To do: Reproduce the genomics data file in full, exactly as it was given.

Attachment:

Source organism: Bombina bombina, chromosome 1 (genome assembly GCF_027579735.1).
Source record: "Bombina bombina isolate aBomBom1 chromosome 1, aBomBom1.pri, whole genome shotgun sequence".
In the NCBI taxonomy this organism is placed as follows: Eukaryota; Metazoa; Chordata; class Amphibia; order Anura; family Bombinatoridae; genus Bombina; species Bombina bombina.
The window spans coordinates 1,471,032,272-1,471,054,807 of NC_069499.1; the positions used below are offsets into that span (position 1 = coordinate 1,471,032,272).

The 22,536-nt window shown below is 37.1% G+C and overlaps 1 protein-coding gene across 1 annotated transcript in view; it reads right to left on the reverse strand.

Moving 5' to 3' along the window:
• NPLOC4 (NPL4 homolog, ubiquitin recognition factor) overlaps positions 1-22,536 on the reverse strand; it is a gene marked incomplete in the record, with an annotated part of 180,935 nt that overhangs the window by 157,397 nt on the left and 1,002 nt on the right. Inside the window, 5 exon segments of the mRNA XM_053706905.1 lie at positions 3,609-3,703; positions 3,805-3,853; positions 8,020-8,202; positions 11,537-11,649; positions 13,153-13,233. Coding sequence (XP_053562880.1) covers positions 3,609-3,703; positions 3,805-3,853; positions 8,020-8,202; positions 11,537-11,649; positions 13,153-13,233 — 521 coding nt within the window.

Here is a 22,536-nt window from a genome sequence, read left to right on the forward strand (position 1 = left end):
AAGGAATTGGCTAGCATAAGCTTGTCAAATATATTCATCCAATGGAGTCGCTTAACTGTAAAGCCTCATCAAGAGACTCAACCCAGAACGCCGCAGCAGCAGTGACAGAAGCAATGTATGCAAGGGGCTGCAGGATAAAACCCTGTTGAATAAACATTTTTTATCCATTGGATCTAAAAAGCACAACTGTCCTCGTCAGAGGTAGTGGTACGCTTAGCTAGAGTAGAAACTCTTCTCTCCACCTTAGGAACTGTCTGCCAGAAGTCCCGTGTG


Source organism: Bombina bombina, chromosome 1 (genome assembly GCF_027579735.1).
Source record: "Bombina bombina isolate aBomBom1 chromosome 1, aBomBom1.pri, whole genome shotgun sequence".
In the NCBI taxonomy this organism is placed as follows: Eukaryota; Metazoa; Chordata; class Amphibia; order Anura; family Bombinatoridae; genus Bombina; species Bombina bombina.
The window spans coordinates 1,471,032,272-1,471,054,807 of NC_069499.1; the positions used below are offsets into that span (position 1 = coordinate 1,471,032,272).

The 22,536-nt window shown below is 37.1% G+C and overlaps 1 protein-coding gene across 1 annotated transcript in view; it reads right to left on the reverse strand.

Moving 5' to 3' along the window:
• NPLOC4 (NPL4 homolog, ubiquitin recognition factor) overlaps positions 1-22,536 on the reverse strand; it is a gene marked incomplete in the record, with an annotated part of 180,935 nt that overhangs the window by 157,397 nt on the left and 1,002 nt on the right. Inside the window, 5 exon segments of the mRNA XM_053706905.1 lie at positions 3,609-3,703; positions 3,805-3,853; positions 8,020-8,202; positions 11,537-11,649; positions 13,153-13,233. Coding sequence (XP_053562880.1) covers positions 3,609-3,703; positions 3,805-3,853; positions 8,020-8,202; positions 11,537-11,649; positions 13,153-13,233 — 521 coding nt within the window.

Here is a 22,536-nt window from a genome sequence, read left to right on the forward strand (position 1 = left end):
AAGGAATTGGCTAGCATAAGCTTGTCAAATATATTCATCCAATGGAGTCGCTTAACTGTAAAGCCTCATCAAGAGACTCAACCCAGAACGCCGCAGCAGCAGTGACAGAAGCAATGTATGCAAGGGGCTGCAGGATAAAACCCTGTTGAATAAACATTTTTTATCCATTGGATCTAAAAAGCACAACTGTCCTCGTCAGAGGTAGTGGTACGCTTAGCTAGAGTAGAAACTCTTCTCTCCACCTTAGGAACTGTCTGCCAGAAGTCCCGTGTG